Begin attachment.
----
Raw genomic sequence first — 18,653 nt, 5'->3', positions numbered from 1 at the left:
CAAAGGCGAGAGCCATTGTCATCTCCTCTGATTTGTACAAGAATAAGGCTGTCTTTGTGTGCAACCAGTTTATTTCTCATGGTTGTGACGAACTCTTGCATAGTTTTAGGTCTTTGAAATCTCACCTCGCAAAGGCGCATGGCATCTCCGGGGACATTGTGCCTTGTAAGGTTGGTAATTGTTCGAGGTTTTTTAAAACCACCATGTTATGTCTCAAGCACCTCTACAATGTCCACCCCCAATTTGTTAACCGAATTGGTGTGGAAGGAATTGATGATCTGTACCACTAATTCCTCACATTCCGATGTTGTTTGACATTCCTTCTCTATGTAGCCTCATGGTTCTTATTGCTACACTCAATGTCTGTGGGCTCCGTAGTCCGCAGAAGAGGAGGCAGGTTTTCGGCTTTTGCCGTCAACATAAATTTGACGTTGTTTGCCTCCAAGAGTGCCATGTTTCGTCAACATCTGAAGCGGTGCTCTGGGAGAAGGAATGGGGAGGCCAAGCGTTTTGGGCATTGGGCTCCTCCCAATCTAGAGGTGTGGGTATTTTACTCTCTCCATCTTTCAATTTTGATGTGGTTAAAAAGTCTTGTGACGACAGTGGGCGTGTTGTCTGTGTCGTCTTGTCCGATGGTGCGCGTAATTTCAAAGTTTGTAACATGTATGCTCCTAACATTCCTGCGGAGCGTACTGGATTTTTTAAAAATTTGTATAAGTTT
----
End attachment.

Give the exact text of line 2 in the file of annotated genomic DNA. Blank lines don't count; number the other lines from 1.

CAAAGGCGAGAGCCATTGTCATCTCCTCTGATTTGTACAAGAATAAGGCTGTCTTTGTGTGCAACCAGTTTATTTCTCATGGTTGTGACGAACTCTTGCATAGTTTTAGGTCTTTGAAATCTCACCTCGCAAAGGCGCATGGCATCTCCGGGGACATTGTGCCTTGTAAGGTTGGTAATTGTTCGAGGTTTTTTAAAACCACCATGTTATGTCTCAAGCACCTCTACAATGTCCACCCCCAATTTGTTAACCGAATTGGTGTGGAAGGAATTGATGATCTGTACCACTAATTCCTCACATTCCGATGTTGTTTGACATTCCTTCTCTATGTAGCCTCATGGTTCTTATTGCTACACTCAATGTCTGTGGGCTCCGTAGTCCGCAGAAGAGGAGGCAGGTTTTCGGCTTTTGCCGTCAACATAAATTTGACGTTGTTTGCCTCCAAGAGTGCCATGTTTCGTCAACATCTGAAGCGGTGCTCTGGGAGAAGGAATGGGGAGGCCAAGCGTTTTGGGCATTGGGCTCCTCCCAATCTAGAGGTGTGGGTATTTTACTCTCTCCATCTTTCAATTTTGATGTGGTTAAAAAGTCTTGTGACGACAGTGGGCGTGTTGTCTGTGTCGTCTTGTCCGATGGTGCGCGTAATTTCAAAGTTTGTAACATGTATGCTCCTAACATTCCTGCGGAGCGTACTGGATTTTTTAAAAATTTGTATAAGTTT